One of out every 10 women aged 24 or younger continues to smoke after becoming pregnant, an Environment Ministry survey said Sunday.
The nationwide survey, conducted on some 33,000 pregnant women and their partners from 2011 to 2012, also said 63 percent of their partners smoke.
The findings are stoking concerns about the proliferation of tobacco-related health defects in babies, including low birth weight.
“It is cause for concern, based on the results, that babies’ health may be damaged by secondhand smoking after birth, too,” said Zentaro Yamagata, a University of Yamanashi professor involved in the study. “Pregnant women and those close to them need to refrain from smoking.”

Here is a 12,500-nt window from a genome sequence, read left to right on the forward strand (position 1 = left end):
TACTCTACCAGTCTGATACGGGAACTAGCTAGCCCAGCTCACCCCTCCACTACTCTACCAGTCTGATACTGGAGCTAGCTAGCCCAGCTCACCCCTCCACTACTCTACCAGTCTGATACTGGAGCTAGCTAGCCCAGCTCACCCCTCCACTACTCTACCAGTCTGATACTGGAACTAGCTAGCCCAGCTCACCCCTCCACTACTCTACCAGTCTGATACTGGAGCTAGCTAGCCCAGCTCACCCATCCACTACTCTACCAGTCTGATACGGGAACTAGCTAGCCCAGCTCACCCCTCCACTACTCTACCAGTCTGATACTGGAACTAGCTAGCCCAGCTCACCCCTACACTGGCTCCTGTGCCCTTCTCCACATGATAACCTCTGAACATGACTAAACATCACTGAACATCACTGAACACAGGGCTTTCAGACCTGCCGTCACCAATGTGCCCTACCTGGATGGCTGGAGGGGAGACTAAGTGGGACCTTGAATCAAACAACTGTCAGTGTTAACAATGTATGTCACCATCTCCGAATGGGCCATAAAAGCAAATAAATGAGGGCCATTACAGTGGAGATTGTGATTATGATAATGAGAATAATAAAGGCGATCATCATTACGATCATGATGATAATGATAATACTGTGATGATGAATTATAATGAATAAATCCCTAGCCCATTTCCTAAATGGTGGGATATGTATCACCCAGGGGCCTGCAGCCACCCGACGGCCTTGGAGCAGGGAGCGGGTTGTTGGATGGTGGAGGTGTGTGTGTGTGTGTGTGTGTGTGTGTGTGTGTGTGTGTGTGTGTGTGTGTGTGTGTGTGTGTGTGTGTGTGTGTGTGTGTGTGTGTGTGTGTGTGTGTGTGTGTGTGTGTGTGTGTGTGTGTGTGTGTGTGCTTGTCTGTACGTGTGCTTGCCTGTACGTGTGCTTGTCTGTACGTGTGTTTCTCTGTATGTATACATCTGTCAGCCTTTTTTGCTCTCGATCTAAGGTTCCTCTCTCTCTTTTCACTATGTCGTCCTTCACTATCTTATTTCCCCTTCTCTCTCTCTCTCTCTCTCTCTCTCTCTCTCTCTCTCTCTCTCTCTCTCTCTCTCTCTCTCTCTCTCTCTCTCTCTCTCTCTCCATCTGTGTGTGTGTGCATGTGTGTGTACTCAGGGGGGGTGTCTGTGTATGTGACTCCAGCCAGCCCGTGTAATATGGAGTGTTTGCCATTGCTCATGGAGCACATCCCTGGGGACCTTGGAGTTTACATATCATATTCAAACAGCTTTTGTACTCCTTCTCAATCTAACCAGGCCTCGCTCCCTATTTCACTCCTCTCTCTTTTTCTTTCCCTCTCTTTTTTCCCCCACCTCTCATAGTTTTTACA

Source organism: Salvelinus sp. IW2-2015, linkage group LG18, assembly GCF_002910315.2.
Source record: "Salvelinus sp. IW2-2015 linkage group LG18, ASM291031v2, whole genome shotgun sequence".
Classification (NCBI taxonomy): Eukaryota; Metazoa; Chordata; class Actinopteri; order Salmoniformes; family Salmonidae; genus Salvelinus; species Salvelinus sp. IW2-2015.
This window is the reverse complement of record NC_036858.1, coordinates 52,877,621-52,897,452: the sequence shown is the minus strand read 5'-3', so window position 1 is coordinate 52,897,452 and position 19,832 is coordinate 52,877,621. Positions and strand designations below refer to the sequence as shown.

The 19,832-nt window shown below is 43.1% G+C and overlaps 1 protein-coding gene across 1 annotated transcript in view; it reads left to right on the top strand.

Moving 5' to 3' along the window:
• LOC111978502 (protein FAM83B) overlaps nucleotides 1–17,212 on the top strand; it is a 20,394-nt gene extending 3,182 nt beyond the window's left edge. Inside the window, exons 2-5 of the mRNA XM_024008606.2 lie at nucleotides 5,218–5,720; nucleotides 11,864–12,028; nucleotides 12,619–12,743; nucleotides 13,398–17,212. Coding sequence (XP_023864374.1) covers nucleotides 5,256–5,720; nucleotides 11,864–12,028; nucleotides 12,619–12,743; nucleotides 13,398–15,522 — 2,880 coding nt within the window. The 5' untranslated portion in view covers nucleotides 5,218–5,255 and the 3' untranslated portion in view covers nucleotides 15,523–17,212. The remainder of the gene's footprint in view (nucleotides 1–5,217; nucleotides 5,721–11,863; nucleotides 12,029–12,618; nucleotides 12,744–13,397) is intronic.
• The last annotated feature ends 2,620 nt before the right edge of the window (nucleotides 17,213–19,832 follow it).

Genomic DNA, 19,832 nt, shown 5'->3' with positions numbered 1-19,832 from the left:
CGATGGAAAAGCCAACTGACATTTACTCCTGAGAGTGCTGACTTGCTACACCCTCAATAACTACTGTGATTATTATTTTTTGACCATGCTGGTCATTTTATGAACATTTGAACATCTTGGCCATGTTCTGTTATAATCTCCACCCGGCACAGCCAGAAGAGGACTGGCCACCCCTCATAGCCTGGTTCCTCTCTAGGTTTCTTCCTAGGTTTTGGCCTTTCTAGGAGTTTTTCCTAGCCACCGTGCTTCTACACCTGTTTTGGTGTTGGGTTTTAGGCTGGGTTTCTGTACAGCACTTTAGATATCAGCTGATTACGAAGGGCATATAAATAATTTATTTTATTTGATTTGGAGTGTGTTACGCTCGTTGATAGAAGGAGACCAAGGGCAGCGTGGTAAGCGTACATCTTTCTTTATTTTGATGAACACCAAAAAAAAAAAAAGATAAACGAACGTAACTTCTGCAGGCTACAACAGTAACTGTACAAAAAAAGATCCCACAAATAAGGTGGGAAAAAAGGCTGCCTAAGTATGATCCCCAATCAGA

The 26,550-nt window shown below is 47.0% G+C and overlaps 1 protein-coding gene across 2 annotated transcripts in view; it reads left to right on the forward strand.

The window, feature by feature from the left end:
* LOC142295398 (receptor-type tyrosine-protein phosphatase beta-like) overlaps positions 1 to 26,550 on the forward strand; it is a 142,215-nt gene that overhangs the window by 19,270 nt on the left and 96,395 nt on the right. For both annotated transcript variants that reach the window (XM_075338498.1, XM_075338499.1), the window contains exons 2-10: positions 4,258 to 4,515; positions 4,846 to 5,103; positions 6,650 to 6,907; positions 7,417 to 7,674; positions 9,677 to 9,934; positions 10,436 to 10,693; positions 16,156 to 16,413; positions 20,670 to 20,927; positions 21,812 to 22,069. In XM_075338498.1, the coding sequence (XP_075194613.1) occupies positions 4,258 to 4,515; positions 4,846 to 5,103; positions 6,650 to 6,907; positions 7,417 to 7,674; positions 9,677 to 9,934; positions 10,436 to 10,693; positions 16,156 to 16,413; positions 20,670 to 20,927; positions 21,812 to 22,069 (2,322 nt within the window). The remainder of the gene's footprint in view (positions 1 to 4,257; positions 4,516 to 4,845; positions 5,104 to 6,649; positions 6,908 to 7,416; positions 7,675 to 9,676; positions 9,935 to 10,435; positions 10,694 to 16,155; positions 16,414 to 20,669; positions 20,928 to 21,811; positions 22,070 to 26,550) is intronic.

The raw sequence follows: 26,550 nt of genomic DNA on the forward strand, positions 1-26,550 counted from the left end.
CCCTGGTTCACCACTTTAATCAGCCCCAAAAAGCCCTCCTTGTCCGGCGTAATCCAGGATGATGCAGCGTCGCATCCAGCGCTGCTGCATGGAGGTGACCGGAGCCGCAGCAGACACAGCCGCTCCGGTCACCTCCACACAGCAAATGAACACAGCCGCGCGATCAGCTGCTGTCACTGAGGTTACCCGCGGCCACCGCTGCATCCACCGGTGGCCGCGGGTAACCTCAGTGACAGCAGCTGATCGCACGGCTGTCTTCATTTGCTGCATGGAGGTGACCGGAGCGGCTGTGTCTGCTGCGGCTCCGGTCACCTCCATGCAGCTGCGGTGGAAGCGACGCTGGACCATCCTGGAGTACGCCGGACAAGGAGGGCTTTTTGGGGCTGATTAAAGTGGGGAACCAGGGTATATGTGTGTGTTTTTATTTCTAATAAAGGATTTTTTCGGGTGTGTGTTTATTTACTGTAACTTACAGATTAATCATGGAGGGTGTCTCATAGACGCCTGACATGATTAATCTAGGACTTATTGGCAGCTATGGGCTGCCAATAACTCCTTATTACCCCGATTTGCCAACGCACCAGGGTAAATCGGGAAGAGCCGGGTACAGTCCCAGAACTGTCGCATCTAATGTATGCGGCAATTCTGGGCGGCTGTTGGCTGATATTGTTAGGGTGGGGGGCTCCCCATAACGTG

It was the first large-scale study on smoking rates among couples preparing for childbirth, the ministry said.
Overall, 5 percent of pregnant women and 45 percent of their partners smoked during the early stages of pregnancy, the survey said.
The smoking rates, however, declined as ages increased, with 4 percent of women 40 or older, and 37 percent of their partners, continuing to smoke during pregnancy.